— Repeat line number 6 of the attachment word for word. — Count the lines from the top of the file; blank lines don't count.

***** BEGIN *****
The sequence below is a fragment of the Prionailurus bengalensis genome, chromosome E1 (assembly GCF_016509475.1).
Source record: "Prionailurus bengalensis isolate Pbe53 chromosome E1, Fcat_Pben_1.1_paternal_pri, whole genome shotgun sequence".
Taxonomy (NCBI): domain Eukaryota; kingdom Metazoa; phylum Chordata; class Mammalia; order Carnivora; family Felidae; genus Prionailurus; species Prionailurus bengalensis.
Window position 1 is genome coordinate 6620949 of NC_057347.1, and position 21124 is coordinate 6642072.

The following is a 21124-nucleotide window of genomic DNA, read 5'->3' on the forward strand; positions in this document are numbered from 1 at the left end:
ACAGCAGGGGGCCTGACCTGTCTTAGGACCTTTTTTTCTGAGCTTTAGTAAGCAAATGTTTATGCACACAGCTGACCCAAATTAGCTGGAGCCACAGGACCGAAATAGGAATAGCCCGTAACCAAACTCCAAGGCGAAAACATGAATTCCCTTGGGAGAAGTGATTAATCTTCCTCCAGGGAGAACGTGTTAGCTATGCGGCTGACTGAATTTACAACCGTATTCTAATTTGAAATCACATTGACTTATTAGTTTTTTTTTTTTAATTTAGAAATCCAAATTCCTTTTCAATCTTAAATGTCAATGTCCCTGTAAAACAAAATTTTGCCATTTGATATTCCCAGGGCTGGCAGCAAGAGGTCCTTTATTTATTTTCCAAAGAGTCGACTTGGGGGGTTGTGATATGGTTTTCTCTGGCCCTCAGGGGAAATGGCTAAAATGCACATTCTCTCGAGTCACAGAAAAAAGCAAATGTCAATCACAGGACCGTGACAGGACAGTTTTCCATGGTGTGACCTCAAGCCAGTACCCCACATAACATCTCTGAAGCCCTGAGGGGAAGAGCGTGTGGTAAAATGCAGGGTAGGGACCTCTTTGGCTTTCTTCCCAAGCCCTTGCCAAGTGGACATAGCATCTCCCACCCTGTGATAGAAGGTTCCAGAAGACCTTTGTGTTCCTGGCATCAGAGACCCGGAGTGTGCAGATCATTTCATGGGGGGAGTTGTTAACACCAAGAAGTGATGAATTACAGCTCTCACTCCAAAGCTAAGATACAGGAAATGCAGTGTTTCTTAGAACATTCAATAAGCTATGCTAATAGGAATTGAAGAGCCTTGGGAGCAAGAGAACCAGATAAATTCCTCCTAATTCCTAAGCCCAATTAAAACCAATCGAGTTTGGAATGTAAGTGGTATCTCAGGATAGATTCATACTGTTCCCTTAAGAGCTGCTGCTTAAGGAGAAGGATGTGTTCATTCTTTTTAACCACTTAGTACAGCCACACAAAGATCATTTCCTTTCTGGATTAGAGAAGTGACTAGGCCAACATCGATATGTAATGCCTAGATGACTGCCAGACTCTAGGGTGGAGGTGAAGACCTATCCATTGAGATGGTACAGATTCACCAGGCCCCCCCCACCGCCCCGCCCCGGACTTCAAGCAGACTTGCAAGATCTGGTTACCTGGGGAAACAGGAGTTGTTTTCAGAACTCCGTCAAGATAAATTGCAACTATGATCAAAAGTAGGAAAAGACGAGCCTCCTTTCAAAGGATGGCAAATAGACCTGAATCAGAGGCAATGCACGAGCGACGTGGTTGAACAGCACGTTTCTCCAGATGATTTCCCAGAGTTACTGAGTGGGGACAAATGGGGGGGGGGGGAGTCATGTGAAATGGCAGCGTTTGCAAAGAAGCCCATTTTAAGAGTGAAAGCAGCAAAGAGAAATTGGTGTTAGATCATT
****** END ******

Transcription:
ACAGCAGGGGGCCTGACCTGTCTTAGGACCTTTTTTTCTGAGCTTTAGTAAGCAAATGTTTATGCACACAGCTGACCCAAATTAGCTGGAGCCACAGGACCGAAATAGGAATAGCCCGTAACCAAACTCCAAGGCGAAAACATGAATTCCCTTGGGAGAAGTGATTAATCTTCCTCCAGGGAGAACGTGTTAGCTATGCGGCTGACTGAATTTACAACCGTATTCTAATTTGAAATCACATTGACTTATTAGTTTTTTTTTTTTAATTTAGAAATCCAAATTCCTTTTCAATCTTAAATGTCAATGTCCCTGTAAAACAAAATTTTGCCATTTGATATTCCCAGGGCTGGCAGCAAGAGGTCCTTTATTTATTTTCCAAAGAGTCGACTTGGGGGGTTGTGATATGGTTTTCTCTGGCCCTCAGGGGAAATGGCTAAAATGCACATTCTCTCGAGTCACAGAAAAAAGCAAATGTCAATCACAGGACCGTGACAGGACAGTTTTCCATGGTGTGACCTCAAGCCAGTACCCCACATAACATCTCTGAAGCCCTGAGGGGAAGAGCGTGTGGTAAAATGCAGGGTAGGGACCTCTTTGGCTTTCTTCCCAAGCCCTTGCCAAGTGGACATAGCATCTCCCACCCTGTGATAGAAGGTTCCAGAAGACCTTTGTGTTCCTGGCATCAGAGACCCGGAGTGTGCAGATCATTTCATGGGGGGAGTTGTTAACACCAAGAAGTGATGAATTACAGCTCTCACTCCAAAGCTAAGATACAGGAAATGCAGTGTTTCTTAGAACATTCAATAAGCTATGCTAATAGGAATTGAAGAGCCTTGGGAGCAAGAGAACCAGATAAATTCCTCCTAATTCCTAAGCCCAATTAAAACCAATCGAGTTTGGAATGTAAGTGGTATCTCAGGATAGATTCATACTGTTCCCTTAAGAGCTGCTGCTTAAGGAGAAGGATGTGTTCATTCTTTTTAACCACTTAGTACAGCCACACAAAGATCATTTCCTTTCTGGATTAGAGAAGTGACTAGGCCAACATCGATATGTAATGCCTAGATGACTGCCAGACTCTAGGGTGGAGGTGAAGACCTATCCATTGAGATGGTACAGATTCACCAGGCCCCCCCCACCGCCCCGCCCCGGACTTCAAGCAGACTTGCAAGATCTGGTTACCTGGGGAAACAGGAGTTGTTTTCAGAACTCCGTCAAGATAAATTGCAACTATGATCAAAAGTAGGAAAAGACGAGCCTCCTTTCAAAGGATGGCAAATAGACCTGAATCAGAGGCAATGCACGAGCGACGTGGTTGAACAGCACGTTTCTCCAGATGATTTCCCAGAGTTACTGAGTGGGGACAAATGGGGGGGGGGGGAGTCATGTGAAATGGCAGCGTTTGCAAAGAAGCCCATTTTAAGAGTGAAAGCAGCAAAGAGAAATTGGTGTTAGATCATT